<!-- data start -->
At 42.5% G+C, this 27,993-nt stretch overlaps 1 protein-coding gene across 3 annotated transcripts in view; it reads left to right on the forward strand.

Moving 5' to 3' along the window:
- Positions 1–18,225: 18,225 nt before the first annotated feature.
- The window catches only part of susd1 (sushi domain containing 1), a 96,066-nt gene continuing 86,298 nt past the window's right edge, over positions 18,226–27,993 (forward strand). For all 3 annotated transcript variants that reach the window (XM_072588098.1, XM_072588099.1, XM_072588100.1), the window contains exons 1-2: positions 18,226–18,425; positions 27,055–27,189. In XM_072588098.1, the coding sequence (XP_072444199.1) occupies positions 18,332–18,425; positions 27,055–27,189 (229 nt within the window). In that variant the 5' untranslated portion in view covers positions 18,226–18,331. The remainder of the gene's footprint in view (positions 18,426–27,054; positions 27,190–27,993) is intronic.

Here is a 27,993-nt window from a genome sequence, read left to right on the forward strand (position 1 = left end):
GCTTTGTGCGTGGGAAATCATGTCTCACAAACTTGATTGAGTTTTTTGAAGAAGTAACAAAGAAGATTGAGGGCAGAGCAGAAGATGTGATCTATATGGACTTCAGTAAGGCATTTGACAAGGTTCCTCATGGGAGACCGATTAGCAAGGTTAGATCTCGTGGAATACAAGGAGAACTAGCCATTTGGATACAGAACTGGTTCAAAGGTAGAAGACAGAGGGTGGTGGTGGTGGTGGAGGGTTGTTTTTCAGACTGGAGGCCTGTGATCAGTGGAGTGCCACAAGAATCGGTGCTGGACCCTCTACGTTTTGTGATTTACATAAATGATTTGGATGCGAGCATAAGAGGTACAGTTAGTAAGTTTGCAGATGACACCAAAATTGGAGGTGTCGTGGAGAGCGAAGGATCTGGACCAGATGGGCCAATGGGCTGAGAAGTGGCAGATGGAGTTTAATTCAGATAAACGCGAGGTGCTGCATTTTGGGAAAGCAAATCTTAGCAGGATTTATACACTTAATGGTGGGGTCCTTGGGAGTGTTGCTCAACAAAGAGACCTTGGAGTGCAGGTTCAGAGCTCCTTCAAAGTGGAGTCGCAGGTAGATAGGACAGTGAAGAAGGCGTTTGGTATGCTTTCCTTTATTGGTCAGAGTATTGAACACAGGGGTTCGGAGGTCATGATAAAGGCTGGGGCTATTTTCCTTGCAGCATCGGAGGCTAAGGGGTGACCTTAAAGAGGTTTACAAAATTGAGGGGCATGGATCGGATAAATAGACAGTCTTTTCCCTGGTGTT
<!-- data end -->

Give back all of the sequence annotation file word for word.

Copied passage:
At 42.5% G+C, this 27,993-nt stretch overlaps 1 protein-coding gene across 3 annotated transcripts in view; it reads left to right on the forward strand.

Moving 5' to 3' along the window:
- Positions 1–18,225: 18,225 nt before the first annotated feature.
- The window catches only part of susd1 (sushi domain containing 1), a 96,066-nt gene continuing 86,298 nt past the window's right edge, over positions 18,226–27,993 (forward strand). For all 3 annotated transcript variants that reach the window (XM_072588098.1, XM_072588099.1, XM_072588100.1), the window contains exons 1-2: positions 18,226–18,425; positions 27,055–27,189. In XM_072588098.1, the coding sequence (XP_072444199.1) occupies positions 18,332–18,425; positions 27,055–27,189 (229 nt within the window). In that variant the 5' untranslated portion in view covers positions 18,226–18,331. The remainder of the gene's footprint in view (positions 18,426–27,054; positions 27,190–27,993) is intronic.

Here is a 27,993-nt window from a genome sequence, read left to right on the forward strand (position 1 = left end):
GCTTTGTGCGTGGGAAATCATGTCTCACAAACTTGATTGAGTTTTTTGAAGAAGTAACAAAGAAGATTGAGGGCAGAGCAGAAGATGTGATCTATATGGACTTCAGTAAGGCATTTGACAAGGTTCCTCATGGGAGACCGATTAGCAAGGTTAGATCTCGTGGAATACAAGGAGAACTAGCCATTTGGATACAGAACTGGTTCAAAGGTAGAAGACAGAGGGTGGTGGTGGTGGTGGAGGGTTGTTTTTCAGACTGGAGGCCTGTGATCAGTGGAGTGCCACAAGAATCGGTGCTGGACCCTCTACGTTTTGTGATTTACATAAATGATTTGGATGCGAGCATAAGAGGTACAGTTAGTAAGTTTGCAGATGACACCAAAATTGGAGGTGTCGTGGAGAGCGAAGGATCTGGACCAGATGGGCCAATGGGCTGAGAAGTGGCAGATGGAGTTTAATTCAGATAAACGCGAGGTGCTGCATTTTGGGAAAGCAAATCTTAGCAGGATTTATACACTTAATGGTGGGGTCCTTGGGAGTGTTGCTCAACAAAGAGACCTTGGAGTGCAGGTTCAGAGCTCCTTCAAAGTGGAGTCGCAGGTAGATAGGACAGTGAAGAAGGCGTTTGGTATGCTTTCCTTTATTGGTCAGAGTATTGAACACAGGGGTTCGGAGGTCATGATAAAGGCTGGGGCTATTTTCCTTGCAGCATCGGAGGCTAAGGGGTGACCTTAAAGAGGTTTACAAAATTGAGGGGCATGGATCGGATAAATAGACAGTCTTTTCCCTGGTGTT